The Signs of Autism in Dogs

The Signs of Autism in Dogs

Though more veterinarians and dog owners are becoming aware of canine dysfunctional behavior, it's not a simple condition to assess. To better recognize this condition, let's dive into the symptoms and signs of this condition.

  • Avoiding Interactions

You might notice autism in dogs by looking for antisocial behavior. Dogs with this dysfunctional behavior don't want to come into contact with other dogs or humans. Your pet may refuse to greet humans, refuse to enter dog parks, and avoid eye contact. Your dog might not even pay attention to you in situations when neuro-typical dogs normally would, such as when you're playing with them or feeding them. 

  • Staring in a Trance

Another sign you have an autistic dog is if it stares for long periods without a clear reason. Of course, it's normal for your dog to perk up and look around for a few seconds. They might have detected a stimulus even if you haven't heard or smelled what they have.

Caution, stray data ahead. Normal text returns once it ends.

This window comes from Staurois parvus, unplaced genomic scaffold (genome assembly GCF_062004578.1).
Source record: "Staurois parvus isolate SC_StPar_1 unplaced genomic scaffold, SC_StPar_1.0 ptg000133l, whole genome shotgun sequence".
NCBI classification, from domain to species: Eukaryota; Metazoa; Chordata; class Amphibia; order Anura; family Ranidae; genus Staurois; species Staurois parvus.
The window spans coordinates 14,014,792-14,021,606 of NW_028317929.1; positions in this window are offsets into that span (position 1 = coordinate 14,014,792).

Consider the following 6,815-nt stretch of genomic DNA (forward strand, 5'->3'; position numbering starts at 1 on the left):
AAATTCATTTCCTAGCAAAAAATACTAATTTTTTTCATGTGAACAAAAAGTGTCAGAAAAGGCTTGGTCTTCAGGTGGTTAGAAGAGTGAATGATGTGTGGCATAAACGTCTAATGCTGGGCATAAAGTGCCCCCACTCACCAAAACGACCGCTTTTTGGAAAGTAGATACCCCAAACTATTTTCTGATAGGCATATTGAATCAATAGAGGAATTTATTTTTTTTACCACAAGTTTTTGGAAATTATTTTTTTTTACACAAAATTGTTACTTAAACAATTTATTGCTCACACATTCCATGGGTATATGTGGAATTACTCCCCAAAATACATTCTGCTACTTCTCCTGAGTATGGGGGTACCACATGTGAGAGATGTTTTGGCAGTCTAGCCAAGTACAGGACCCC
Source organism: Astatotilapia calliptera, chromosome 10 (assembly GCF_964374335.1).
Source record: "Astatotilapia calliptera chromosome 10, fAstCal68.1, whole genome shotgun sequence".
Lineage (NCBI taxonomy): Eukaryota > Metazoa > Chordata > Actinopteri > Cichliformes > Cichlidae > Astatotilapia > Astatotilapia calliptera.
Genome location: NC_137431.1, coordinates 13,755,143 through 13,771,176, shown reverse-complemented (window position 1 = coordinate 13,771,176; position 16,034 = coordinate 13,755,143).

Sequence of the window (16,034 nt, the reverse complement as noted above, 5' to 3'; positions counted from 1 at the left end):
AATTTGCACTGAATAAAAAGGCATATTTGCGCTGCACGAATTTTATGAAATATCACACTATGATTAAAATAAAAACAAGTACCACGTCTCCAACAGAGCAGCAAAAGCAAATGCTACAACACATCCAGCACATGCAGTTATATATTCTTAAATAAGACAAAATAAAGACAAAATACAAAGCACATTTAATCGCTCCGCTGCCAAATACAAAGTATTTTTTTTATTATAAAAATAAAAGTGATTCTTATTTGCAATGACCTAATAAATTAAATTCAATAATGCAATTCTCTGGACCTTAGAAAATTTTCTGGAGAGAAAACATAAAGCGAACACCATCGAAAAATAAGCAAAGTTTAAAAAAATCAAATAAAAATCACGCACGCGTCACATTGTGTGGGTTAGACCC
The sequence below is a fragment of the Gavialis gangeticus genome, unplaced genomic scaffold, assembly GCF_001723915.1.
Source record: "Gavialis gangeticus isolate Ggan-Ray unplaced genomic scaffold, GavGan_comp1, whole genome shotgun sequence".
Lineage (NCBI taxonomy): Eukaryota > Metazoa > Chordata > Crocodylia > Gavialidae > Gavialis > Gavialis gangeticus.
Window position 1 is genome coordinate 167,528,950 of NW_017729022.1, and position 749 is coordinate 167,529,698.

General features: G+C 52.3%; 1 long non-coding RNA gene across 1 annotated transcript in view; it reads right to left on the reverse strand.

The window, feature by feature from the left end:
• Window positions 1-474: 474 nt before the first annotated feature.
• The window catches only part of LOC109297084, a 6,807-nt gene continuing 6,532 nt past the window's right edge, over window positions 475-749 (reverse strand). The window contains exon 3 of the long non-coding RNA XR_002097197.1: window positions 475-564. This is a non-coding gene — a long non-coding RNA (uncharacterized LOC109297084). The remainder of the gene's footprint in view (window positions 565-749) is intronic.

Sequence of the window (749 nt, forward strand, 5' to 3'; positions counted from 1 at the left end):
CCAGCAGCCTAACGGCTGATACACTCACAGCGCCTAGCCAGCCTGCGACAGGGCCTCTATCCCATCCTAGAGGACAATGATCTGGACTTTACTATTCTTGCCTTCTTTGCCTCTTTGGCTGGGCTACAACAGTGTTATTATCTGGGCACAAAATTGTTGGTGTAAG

However, a neurotypical pet wouldn't stare in a trance, especially not when they should be happy and giving you their attention. A dog with this dysfunctional behavior may not wag their tail when they're happy or flit their ear back when you reprimand them. Instead, your pet will stare in a trance.

  • Repetitive Behavior

One of the obvious dog autism symptoms is repetitive behavior. Dogs will usually do some activities for a while such as gnawing on a toy or occasionally chasing their own tail. However, dysfunctional behavior would compel them to compulsively do these actions:

  • Walking/Running in a Circle
  • Chasing Its Own Tail
  • Grinding Its Teeth
  • Chewing

This 'stimming' behavior is also present in autistic people. It's a way for those with the condition to calm themselves down. Alternatively, it could be a sign that your pet is anxious.